Preservation of certain skills
However, according to the Mayo Clinic, not all will be lost quickly. Some preserved skills may last longer, as these areas are stored in affected parts of the brain much later than others. This can include skills such as art, reading, singing, etc.
Can this be avoided?
Unfortunately, there is no clear vaccine or treatment to cure this disorder, but the Mayo Clinic has published some methods that can be tried to modify the degree of risk. Efforts to maintain a healthy diet, regular exercise, good management of high blood pressure, diabetes, and high cholesterol, and a tobacco-free routine are recommended steps to significantly reduce risk.
Join the cause
To support the mission of raising awareness of Alzheimer’s disease and fighting stigma, be sure to join the cause of the organizations and charities below:
This is widely known as the largest non-profit organization dedicated to Alzheimer’s disease. Their vision is “A world free of Alzheimer’s disease and all other dementias.™” and their mission is “The Alzheimer’s Association leads the way to ending Alzheimer’s disease and all other dementias – by accelerating global research, promoting risk reduction and early detection, and maximizing the quality of care and support.” They have many opportunities for volunteering, advocacy and attending events, which you can find here.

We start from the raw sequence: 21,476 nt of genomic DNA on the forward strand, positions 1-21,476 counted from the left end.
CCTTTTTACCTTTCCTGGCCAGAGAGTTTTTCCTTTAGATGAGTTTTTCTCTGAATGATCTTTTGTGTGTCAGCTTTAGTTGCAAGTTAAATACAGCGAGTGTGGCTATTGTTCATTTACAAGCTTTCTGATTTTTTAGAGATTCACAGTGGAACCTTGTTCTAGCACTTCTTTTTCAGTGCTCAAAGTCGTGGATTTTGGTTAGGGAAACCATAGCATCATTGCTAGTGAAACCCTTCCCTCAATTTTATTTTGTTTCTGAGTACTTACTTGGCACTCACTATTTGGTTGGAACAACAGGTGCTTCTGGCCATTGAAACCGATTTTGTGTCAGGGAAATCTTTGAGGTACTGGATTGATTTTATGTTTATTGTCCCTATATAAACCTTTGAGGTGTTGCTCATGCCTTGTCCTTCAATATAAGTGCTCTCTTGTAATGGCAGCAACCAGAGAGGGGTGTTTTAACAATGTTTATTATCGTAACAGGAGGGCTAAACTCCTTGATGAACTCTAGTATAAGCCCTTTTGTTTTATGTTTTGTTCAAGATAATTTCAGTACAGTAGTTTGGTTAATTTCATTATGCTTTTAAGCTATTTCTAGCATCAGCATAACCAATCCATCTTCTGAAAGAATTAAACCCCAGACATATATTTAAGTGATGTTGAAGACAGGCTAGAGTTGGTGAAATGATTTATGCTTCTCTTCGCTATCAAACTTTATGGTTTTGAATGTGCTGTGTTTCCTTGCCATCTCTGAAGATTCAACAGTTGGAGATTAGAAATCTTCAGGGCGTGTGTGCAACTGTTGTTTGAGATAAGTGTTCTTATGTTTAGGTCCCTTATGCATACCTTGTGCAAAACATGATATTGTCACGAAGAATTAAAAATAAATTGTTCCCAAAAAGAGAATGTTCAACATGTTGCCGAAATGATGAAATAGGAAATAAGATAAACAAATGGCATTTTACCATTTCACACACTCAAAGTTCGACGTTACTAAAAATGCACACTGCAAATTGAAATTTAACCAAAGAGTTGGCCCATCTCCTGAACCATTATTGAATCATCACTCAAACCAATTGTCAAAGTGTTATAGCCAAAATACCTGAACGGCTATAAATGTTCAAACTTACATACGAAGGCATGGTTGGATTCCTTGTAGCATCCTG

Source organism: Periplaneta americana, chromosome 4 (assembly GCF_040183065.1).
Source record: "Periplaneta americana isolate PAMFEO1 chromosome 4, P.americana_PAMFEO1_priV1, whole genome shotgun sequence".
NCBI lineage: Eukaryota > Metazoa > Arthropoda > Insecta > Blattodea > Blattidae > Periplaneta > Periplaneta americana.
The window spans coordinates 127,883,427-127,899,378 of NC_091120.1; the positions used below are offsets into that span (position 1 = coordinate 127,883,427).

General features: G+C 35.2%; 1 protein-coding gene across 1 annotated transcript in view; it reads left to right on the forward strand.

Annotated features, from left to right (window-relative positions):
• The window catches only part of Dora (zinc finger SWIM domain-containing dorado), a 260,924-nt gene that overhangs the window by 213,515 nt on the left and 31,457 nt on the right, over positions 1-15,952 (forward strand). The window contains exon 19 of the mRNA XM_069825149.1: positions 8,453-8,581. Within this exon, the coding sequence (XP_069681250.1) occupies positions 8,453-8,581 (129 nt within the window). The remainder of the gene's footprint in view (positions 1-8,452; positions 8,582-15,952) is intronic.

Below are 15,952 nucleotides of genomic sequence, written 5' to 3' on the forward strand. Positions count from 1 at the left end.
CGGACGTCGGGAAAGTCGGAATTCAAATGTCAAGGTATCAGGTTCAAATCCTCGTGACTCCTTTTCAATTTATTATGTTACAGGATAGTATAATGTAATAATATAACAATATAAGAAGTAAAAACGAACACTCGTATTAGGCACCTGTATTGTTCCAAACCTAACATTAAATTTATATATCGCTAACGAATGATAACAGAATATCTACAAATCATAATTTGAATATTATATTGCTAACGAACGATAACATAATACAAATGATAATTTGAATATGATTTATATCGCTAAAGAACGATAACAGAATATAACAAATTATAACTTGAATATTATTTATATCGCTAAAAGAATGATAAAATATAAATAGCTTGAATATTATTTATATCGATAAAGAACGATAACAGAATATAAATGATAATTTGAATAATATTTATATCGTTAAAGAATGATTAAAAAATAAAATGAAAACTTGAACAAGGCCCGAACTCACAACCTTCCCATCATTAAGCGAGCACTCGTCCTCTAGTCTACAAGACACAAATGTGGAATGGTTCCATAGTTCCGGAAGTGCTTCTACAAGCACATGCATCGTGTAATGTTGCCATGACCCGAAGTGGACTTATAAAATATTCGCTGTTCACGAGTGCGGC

American Brain Foundation:
This national foundation brings together researchers and donors who invest in research on neurological and brain disorders. At the time of this publication, their statistics include $27 million awarded to 244 researchers and 28 active research projects. To support their mission, click here.
Cure Alzheimer’s Disease: (also known as the Alzheimer’s Research Foundation)
CureAlz was founded by Jeff Morby, Jacqui Morby, Henry McCance and Phyllis Rappaport after very low and insufficient funding for this disease. Since its inception in 2004, CureAlz has donated over $110,000,000 to research, with its funding being key to breakthrough discoveries. Learn more about their story here.
Alzheimer Foundation of America:
Founded in 2002 by a caregiver whose personal experience with his mother’s death from the disease, AFA’s mission is to be a resource for families and operates a national toll-free hotline (866-232- 8484) and a national memory screening program. Learn more about the AFA here.
Alzheimer Family Service Center
This organization provides on-site child care and programs in Orange County, offers free counseling to caregivers with the Archstone Foundation grant, and organizes community educational events.
Show your support
social media: An easy way to show your support is to change your profile picture to an END ALZ icon. You just need to google “end alz icon” to find the image.
Exercise and help: find a walk to beat Alzheimer’s disease near you here.
Purple: this shade is the color that symbolizes Alzheimer’s support. Wear this color to show your support!